Throw Off Your Saints and Come Ride With Me

“Billy Graham Elegy” and “Station,” two poems by Jaswinder Bolina

Throw Off Your Saints and Come Ride With Me

Billy Graham Elegy

Nobody much mentions the floor of the Sistine Chapel
that’s touched so many more than the docents or the ceiling
or the premonitions on the wall. Come papal loafer
and heathen sneaker, come Ked and Ecco mingling dog
shit off the viale e strada on this scuffed stone nobody
mentions much while the tourist kids keep calling it
the Sixteen Chapel as if it’s one middling outlet
in a protracted franchise, which it must be, which must be
why the Lord doesn’t appear here much more than elsewhere,
retired as he must be to Ostia as is custom among Romans,
and after all one can’t be messiah forever. Eventually,
the ball club needs a fresh message, a fresher messenger,
a fella in a silk suit maybe, maybe a Carolina drawl,
another mother appointed Head of the Pietà,
but I don’t think much of home among the Alfa
Romeos of the military police here where I’m unafraid
anyone will shoot me, and Rome feels comprehensible
for once, I know how to say, Vorrei due coronetti,
or, Mia moglie é incinta, or, Dove il Bancomat?
Ho troppo moneta for once in my life so the cab drivers
of evening say, Your Italian is so good, where are you from?
but the cab drivers of morning say, Your Italian is so bad,
di dove sei?
and I don’t tell either I’m from the outcome,
a new world and last result, that all this artistry ends
in half a nation mourning a holy mogul in a circus tent,
and mercifully nobody there comes back from the dead.

Station

On a sunny day, you understand why people say, “If Heaven isn’t what it’s cracked up to be, send me back to Gimmelwald.”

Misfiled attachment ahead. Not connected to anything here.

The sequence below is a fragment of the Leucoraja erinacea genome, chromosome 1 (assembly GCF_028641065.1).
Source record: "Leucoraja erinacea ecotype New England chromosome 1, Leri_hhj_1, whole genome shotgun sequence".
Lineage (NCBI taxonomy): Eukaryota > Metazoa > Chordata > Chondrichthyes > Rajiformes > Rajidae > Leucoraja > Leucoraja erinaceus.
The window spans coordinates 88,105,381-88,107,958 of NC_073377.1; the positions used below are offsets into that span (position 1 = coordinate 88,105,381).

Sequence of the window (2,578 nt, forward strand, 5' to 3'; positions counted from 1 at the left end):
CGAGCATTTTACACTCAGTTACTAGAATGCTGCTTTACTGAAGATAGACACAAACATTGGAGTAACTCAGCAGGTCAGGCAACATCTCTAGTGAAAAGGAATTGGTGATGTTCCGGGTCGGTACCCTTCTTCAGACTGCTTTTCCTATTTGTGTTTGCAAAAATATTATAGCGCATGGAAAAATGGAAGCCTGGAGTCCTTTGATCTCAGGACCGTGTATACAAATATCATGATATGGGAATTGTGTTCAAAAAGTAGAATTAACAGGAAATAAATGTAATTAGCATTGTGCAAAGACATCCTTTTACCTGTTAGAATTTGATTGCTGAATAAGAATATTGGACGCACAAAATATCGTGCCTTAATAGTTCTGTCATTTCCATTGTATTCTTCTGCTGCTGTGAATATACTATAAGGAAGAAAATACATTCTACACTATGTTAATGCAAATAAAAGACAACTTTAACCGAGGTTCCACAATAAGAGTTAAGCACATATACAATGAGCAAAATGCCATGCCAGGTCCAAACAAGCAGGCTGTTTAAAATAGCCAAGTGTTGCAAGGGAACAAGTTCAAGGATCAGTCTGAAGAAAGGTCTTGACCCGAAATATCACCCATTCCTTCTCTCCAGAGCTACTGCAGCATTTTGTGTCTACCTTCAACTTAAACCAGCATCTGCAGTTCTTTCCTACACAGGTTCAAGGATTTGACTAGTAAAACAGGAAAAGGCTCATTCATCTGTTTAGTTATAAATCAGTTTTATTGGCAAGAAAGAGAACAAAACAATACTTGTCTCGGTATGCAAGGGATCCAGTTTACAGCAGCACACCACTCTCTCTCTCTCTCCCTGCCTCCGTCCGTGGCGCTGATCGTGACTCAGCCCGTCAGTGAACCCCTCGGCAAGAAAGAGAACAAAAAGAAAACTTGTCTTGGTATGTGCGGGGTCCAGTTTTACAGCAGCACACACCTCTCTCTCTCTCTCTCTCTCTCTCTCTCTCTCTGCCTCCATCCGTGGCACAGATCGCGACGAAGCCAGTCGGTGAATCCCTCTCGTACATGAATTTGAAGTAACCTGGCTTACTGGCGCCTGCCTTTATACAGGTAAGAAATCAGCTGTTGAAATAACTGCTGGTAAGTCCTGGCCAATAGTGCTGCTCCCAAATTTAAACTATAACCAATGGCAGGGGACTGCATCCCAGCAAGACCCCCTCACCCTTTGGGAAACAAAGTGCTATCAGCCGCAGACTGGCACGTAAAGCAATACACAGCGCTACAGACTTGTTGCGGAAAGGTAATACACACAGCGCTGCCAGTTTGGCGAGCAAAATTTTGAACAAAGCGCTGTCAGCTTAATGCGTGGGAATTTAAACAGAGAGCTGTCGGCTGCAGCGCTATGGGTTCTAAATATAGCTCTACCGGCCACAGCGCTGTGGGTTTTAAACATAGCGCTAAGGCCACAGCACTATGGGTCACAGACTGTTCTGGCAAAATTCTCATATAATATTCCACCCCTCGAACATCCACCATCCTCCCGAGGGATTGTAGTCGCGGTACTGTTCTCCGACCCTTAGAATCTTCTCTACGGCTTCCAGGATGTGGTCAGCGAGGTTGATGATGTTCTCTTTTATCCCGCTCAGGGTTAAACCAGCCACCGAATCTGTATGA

— Rick Steves, “Switzerland’s Jungfrau Region: Best of the Alps,” Rick Steves’ Europe

Send me back, Heaven, send me back
to alphorn, wiener, unknowing,
and schnitzel. Send me back
to dopplebock, uncertainty,
the mountains, and the Mountain
Hostel. I miss the rumpled earth.
I miss the 90s. Send me back,
send me back to Gimmelwald,
to my pack and flask, my abandon,
map, and Eurail pass, to sweating
the too little left in my earthly
accounts and the sky blue
box of Camels I smoked
unrepentant on a sunny day
awaiting a train to Interlaken
to Prague to a profound lust
or a petty love maybe and flaming
absinthes in the lung-cut
of Slavic winter. Un-punch
my loyalty card and, Heaven,
release me from the quid pro quo
of devotion, my humility exchanged
for your cache of dead pets and relatives
chitchatting at an unrelenting buffet,
my chastity for your answer key,
and expel me into the dizzy of morning,
1999, the fidget of waiting for a train,
what wonders in the goddamned
Gimmelwald of my good brain.

About the Author

Jaswinder Bolina’s new collection of poems The 44th of July is forthcoming from Omnidawn on April 1, 2019. He is author of two previous books, Phantom Camera (2013) and Carrier Wave (2007), and of the digital chapbook The Tallest Building in America (2014). He teaches on the faculty of the MFA Program in Creative Writing at the University of Miami.

“Billy Graham Elegy” and “Station” are published here by permission of the author, Jaswinder Bolina. Copyright © Jaswinder Bolina 2018. All rights reserved.

About the Author

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